NEIL E. DOHERTY, M.D.; PETER FUNG, M.D.; MICHELE LEFKOWITZ, M.D.; A. GRAY ELLRODT, M.D.
To the editor: The Annals has shown continued interest in hypothermia (1-3). Most recently, Morris and colleagues (3) have reported that hypothermia does not alter the hemodynamic characteristics of sepsis. Like others (4, 5), they found a significant mortality associated with the concordant presentation of hypothermia and bacteremia. Therefore, we must understand what causes some patients with sepsis to become hypothermic.
We retrospectively studied 26 patients with severe infections, bacteremia, and shock. Patients with core or rectal temperatures below 36.1° C were considered to be hypothermic. A 71% mortality rate was seen among 7 hypothermic patients, compared with a 37%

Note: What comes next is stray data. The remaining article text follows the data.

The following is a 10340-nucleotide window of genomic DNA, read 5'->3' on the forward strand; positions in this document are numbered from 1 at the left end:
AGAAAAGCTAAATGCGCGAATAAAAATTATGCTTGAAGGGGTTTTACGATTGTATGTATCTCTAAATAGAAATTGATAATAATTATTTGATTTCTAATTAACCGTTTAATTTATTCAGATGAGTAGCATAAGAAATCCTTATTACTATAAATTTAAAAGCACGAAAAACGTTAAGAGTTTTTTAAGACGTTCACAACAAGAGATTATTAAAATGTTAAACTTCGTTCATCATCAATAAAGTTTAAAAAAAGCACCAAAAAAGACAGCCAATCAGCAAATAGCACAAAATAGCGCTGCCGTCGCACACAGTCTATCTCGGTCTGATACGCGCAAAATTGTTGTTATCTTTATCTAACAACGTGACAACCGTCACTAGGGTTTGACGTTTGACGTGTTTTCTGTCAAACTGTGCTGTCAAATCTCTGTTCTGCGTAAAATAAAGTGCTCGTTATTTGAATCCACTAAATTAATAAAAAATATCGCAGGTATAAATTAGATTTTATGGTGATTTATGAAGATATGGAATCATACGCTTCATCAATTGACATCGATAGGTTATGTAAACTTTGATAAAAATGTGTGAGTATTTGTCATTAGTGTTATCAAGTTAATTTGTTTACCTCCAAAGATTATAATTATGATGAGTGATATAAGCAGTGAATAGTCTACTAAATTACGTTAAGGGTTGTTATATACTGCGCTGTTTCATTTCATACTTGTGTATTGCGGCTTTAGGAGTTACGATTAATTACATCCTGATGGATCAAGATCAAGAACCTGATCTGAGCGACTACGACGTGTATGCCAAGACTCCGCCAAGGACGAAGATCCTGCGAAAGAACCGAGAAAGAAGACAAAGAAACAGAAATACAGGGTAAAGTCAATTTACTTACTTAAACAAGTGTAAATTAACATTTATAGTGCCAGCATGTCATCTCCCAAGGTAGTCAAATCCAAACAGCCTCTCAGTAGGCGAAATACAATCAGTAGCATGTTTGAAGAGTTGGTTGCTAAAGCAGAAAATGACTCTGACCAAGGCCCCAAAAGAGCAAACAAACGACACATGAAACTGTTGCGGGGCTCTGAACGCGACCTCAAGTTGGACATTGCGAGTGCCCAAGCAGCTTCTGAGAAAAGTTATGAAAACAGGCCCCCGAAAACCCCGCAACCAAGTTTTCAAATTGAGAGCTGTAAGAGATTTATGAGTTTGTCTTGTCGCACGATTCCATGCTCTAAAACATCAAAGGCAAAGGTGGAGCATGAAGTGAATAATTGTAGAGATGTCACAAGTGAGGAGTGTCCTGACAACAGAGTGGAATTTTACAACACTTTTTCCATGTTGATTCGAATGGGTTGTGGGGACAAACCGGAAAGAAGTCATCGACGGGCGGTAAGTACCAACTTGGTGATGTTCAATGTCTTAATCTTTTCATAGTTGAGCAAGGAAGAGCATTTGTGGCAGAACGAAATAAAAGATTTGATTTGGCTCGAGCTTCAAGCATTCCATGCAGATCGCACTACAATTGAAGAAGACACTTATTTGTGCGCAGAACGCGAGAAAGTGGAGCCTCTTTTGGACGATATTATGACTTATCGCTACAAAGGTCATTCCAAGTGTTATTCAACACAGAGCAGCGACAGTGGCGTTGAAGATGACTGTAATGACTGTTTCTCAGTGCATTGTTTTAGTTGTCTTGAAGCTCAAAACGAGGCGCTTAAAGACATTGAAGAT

NEIL E. DOHERTY, PETER FUNG, MICHELE LEFKOWITZ, A. GRAY ELLRODT. Hypothermia and Sepsis. Ann Intern Med. 1985;103:308. doi: 10.7326/0003-4819-103-2-308_2
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Published: Ann Intern Med. 1985;103(2):308.
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